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Learn How to Calculate Overtime in Excel

The total worked hours and overtime hours calculations are dependent on employees’ start time and finish time. So, we can easily keep track of these times to calculate overtime by comparing the total hours worked with the regular hour threshold. This article will step through the process of calculating overtime

Figure 1. Overtime Calculation in Excel

Setting Up the Spreadsheet

First of all, we need to set up our spreadsheet to track the start time and finish time of employees’ shift, such as column B and C. This time tracking is important to make calculations for worked hours, regular hours and overtime hours, such as column D, E and F respectively in our example.

Figure 2. Setting Up Spreadsheet

Calculating Worked Hours

First, we need to calculate the total worked hours based on employees’ shift start and finish timings. This is done by simply subtracting start time from the finish time. As Excel natively handles the time as a fraction of the day, therefore we need to convert this fraction to decimal hours to make worked hours calculations simple and easy by multiplying the difference of start and finish timings by 24, such as;

=(Finish_time - Start_time)*24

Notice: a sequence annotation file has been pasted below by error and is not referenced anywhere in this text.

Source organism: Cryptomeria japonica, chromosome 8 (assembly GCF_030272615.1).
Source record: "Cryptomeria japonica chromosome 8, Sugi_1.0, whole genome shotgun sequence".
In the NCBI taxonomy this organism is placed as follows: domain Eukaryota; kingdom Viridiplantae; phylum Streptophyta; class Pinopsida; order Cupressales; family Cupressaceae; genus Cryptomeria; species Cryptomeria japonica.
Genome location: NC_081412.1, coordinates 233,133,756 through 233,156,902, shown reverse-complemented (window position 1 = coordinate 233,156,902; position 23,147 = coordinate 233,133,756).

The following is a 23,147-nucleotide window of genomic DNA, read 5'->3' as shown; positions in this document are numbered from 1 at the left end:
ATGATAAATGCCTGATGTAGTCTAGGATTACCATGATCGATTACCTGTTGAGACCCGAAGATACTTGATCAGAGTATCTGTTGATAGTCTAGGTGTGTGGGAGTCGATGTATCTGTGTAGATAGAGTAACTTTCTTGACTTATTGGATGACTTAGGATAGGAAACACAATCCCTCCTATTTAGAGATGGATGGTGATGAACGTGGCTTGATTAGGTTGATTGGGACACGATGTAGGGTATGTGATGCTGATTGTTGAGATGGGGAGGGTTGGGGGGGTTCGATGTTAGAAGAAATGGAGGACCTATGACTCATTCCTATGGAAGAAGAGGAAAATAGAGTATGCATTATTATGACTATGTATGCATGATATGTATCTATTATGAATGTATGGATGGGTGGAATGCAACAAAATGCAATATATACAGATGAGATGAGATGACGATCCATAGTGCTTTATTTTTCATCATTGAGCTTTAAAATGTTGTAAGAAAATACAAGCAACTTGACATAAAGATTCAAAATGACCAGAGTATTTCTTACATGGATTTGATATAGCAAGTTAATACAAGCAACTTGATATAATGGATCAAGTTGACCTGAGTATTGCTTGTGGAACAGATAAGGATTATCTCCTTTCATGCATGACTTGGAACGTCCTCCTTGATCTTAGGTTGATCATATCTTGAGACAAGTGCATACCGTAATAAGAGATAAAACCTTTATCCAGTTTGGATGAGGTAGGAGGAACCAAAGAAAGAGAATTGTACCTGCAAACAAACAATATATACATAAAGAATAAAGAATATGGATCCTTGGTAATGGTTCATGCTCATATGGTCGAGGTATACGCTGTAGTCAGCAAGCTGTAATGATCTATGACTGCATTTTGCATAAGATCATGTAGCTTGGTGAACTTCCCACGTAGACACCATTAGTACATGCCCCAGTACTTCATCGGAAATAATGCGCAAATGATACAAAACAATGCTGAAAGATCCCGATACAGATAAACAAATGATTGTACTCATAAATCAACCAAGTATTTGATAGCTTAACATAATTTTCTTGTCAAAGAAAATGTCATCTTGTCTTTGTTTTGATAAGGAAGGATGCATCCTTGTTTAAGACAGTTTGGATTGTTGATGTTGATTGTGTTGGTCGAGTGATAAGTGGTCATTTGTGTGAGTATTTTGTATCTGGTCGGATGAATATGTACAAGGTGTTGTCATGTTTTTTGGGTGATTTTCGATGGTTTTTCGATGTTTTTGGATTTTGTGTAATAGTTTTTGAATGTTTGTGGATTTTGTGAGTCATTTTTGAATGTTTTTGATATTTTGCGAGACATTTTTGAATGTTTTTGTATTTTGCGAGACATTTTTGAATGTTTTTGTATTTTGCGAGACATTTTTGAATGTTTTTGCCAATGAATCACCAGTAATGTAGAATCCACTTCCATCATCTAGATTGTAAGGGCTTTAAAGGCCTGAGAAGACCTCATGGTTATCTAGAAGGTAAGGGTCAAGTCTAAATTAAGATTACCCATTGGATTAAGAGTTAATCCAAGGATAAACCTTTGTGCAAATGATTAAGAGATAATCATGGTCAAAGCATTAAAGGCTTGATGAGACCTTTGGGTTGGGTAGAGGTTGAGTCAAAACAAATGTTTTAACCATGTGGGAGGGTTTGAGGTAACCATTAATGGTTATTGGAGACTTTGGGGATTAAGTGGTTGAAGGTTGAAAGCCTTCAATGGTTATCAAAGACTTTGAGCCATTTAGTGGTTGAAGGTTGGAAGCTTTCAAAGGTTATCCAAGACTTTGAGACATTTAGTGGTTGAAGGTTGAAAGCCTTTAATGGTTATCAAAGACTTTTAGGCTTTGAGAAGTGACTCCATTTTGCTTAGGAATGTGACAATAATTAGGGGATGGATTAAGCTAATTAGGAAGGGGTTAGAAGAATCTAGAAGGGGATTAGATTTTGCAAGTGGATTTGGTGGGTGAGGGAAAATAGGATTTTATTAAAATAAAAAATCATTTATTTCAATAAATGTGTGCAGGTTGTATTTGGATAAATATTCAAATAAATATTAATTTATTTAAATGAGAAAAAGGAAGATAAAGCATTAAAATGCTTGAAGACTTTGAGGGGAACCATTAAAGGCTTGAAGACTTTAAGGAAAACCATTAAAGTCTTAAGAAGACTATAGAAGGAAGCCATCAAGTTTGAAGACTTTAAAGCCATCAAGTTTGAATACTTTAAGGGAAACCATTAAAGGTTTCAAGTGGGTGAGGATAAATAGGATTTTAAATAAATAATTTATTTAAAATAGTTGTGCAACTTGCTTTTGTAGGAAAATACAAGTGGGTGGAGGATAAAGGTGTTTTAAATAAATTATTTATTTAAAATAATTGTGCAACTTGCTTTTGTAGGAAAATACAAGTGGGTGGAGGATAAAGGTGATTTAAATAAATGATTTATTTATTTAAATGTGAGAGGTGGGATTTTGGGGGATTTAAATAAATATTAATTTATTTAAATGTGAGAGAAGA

And if there is a case, where shift crosses the midnight then we also need to calculate elapsed time in total worked hours calculation. In this case, we need to make some adjustments in basic above worked hours calculation formula, such as;

=(Finish_time - Start_time+(Finish_time < Start_time))*24

So, the final formula to calculate “Worked Hours” in this example would be as follows as entered in cell D2;


Figure 3. The formula to Calculate Worked Hours

Calculating Regular Hours

The regular hours’ calculation is essential to calculate overtime in Excel and it is done by comparing defined regular hours, say 8 hours, with worked hours calculated in column D, whichever is smaller. For this, we use the MIN function in column E to calculate “Regular Hours” by entering the following formula in cell E2;


Figure 4. Calculating Regular Hours

 Calculating Overtime Hours

After calculating worked hours and regular hours, now we are able to calculate overtime in Excel. This is simply worked hours minus regular hours or applying the MAX formula in cell F2, such as;


Figure 5. Calculating Overtime Hours

Now select the cells D2, E2, and F2 and drag down this selection to apply this set of formulas to other rows in the spreadsheet as shown below;

Figure 6. Dragging the Formulas Set

Figure 7. Final Preview of Calculations

Worked Hours Calculation with Break Times in Shift

If we incorporate break timings in our spreadsheet, such as “Lunch Start” and “Lunch End” timings, then we need to adjust the worked hours formula to subtract these break hours from worked hours in order to correctly calculate overtime in Excel. So, the formula for worked hours would be as follows:


Figure 8. Calculating Worked Hours by Subtracting Break Hours

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